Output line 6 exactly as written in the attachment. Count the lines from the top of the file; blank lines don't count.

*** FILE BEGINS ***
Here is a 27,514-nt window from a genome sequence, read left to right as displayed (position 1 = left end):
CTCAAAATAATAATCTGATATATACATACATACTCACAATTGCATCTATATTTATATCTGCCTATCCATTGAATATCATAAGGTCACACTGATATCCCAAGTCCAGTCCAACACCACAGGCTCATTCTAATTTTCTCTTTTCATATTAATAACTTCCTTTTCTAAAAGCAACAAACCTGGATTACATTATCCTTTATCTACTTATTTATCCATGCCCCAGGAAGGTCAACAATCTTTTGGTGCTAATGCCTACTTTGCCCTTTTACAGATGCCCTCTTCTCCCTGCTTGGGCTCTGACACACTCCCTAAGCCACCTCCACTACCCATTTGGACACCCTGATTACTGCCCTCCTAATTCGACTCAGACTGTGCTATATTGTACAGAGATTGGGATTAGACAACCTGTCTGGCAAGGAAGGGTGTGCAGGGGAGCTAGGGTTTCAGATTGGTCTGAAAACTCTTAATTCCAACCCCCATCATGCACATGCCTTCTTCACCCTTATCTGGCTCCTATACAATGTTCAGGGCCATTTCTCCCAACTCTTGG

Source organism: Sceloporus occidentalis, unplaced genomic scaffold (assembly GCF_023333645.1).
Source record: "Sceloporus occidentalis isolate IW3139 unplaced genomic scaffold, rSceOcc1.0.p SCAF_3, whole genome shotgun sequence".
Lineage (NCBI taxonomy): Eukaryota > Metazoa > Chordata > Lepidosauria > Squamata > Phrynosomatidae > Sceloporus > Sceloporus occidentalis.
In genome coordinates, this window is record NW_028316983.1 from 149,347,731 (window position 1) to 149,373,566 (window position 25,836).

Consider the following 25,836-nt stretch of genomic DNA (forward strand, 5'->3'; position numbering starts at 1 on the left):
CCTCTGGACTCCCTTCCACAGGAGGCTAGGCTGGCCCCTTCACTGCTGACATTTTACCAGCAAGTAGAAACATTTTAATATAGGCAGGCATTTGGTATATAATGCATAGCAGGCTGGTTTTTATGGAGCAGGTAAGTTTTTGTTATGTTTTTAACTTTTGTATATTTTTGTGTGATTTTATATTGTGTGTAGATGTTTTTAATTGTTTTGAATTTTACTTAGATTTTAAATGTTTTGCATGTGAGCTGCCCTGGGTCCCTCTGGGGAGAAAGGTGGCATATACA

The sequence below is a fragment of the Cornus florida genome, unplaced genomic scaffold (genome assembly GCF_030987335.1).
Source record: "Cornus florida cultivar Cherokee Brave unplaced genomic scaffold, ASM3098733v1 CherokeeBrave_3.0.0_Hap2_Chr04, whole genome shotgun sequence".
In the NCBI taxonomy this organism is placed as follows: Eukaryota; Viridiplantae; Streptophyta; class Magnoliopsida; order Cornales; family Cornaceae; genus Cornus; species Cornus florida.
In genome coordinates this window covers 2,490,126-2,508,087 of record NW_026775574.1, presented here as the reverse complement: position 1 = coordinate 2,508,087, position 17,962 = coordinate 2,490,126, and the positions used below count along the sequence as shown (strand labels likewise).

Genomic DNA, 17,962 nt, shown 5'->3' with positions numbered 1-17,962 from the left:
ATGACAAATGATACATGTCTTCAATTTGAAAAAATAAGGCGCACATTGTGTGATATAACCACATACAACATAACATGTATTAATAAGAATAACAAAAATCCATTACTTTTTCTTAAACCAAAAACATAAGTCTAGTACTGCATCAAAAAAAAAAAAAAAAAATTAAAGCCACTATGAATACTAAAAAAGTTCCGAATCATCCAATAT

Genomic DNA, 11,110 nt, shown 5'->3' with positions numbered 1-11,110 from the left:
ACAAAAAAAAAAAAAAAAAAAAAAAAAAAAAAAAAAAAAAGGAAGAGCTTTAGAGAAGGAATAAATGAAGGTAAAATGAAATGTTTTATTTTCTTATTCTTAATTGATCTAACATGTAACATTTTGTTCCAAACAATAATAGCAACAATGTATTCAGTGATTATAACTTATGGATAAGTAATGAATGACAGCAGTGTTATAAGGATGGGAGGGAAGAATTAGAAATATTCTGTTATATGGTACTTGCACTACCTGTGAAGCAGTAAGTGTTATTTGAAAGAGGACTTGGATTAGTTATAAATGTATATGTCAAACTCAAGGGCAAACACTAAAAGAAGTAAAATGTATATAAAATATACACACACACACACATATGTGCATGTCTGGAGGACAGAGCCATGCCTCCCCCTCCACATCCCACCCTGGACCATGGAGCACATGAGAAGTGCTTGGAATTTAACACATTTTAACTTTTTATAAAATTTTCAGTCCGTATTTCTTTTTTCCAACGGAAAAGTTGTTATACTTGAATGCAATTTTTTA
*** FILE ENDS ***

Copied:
In genome coordinates, this window is record NW_028316983.1 from 149,347,731 (window position 1) to 149,373,566 (window position 25,836).